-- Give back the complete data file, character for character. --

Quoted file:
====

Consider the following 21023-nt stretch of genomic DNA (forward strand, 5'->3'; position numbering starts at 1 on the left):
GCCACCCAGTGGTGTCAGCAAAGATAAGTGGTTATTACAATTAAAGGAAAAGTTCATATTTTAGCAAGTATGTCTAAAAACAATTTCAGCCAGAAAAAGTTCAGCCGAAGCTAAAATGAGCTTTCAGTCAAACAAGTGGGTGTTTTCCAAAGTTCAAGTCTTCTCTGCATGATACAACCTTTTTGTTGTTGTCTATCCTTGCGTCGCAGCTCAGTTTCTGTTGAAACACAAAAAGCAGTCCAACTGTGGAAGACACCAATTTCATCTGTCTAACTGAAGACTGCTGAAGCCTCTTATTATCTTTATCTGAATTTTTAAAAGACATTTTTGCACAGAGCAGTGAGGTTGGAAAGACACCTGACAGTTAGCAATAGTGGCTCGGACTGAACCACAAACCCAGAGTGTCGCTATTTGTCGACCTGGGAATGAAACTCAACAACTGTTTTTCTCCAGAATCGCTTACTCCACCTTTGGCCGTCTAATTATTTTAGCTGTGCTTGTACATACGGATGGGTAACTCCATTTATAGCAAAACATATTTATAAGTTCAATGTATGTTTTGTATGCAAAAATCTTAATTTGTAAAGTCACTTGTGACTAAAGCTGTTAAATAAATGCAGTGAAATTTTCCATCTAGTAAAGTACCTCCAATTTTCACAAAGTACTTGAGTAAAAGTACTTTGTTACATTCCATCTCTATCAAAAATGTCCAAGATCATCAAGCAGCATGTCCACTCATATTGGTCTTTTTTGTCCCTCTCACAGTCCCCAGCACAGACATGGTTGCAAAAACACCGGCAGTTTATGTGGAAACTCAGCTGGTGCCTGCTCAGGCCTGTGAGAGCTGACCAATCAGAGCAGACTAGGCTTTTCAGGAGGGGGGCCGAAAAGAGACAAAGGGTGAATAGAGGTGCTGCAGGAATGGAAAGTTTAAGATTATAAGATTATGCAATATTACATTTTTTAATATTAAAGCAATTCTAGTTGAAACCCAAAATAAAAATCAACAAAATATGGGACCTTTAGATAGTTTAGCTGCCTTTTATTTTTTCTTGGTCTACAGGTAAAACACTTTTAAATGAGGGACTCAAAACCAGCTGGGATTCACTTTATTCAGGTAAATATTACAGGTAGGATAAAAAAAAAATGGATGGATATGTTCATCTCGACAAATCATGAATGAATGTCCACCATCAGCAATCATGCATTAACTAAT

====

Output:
Consider the following 21023-nt stretch of genomic DNA (forward strand, 5'->3'; position numbering starts at 1 on the left):
GCCACCCAGTGGTGTCAGCAAAGATAAGTGGTTATTACAATTAAAGGAAAAGTTCATATTTTAGCAAGTATGTCTAAAAACAATTTCAGCCAGAAAAAGTTCAGCCGAAGCTAAAATGAGCTTTCAGTCAAACAAGTGGGTGTTTTCCAAAGTTCAAGTCTTCTCTGCATGATACAACCTTTTTGTTGTTGTCTATCCTTGCGTCGCAGCTCAGTTTCTGTTGAAACACAAAAAGCAGTCCAACTGTGGAAGACACCAATTTCATCTGTCTAACTGAAGACTGCTGAAGCCTCTTATTATCTTTATCTGAATTTTTAAAAGACATTTTTGCACAGAGCAGTGAGGTTGGAAAGACACCTGACAGTTAGCAATAGTGGCTCGGACTGAACCACAAACCCAGAGTGTCGCTATTTGTCGACCTGGGAATGAAACTCAACAACTGTTTTTCTCCAGAATCGCTTACTCCACCTTTGGCCGTCTAATTATTTTAGCTGTGCTTGTACATACGGATGGGTAACTCCATTTATAGCAAAACATATTTATAAGTTCAATGTATGTTTTGTATGCAAAAATCTTAATTTGTAAAGTCACTTGTGACTAAAGCTGTTAAATAAATGCAGTGAAATTTTCCATCTAGTAAAGTACCTCCAATTTTCACAAAGTACTTGAGTAAAAGTACTTTGTTACATTCCATCTCTATCAAAAATGTCCAAGATCATCAAGCAGCATGTCCACTCATATTGGTCTTTTTTGTCCCTCTCACAGTCCCCAGCACAGACATGGTTGCAAAAACACCGGCAGTTTATGTGGAAACTCAGCTGGTGCCTGCTCAGGCCTGTGAGAGCTGACCAATCAGAGCAGACTAGGCTTTTCAGGAGGGGGGCCGAAAAGAGACAAAGGGTGAATAGAGGTGCTGCAGGAATGGAAAGTTTAAGATTATAAGATTATGCAATATTACATTTTTTAATATTAAAGCAATTCTAGTTGAAACCCAAAATAAAAATCAACAAAATATGGGACCTTTAGATAGTTTAGCTGCCTTTTATTTTTTCTTGGTCTACAGGTAAAACACTTTTAAATGAGGGACTCAAAACCAGCTGGGATTCACTTTATTCAGGTAAATATTACAGGTAGGATAAAAAAAAAATGGATGGATATGTTCATCTCGACAAATCATGAATGAATGTCCACCATCAGCAATCATGCATTAACTAAT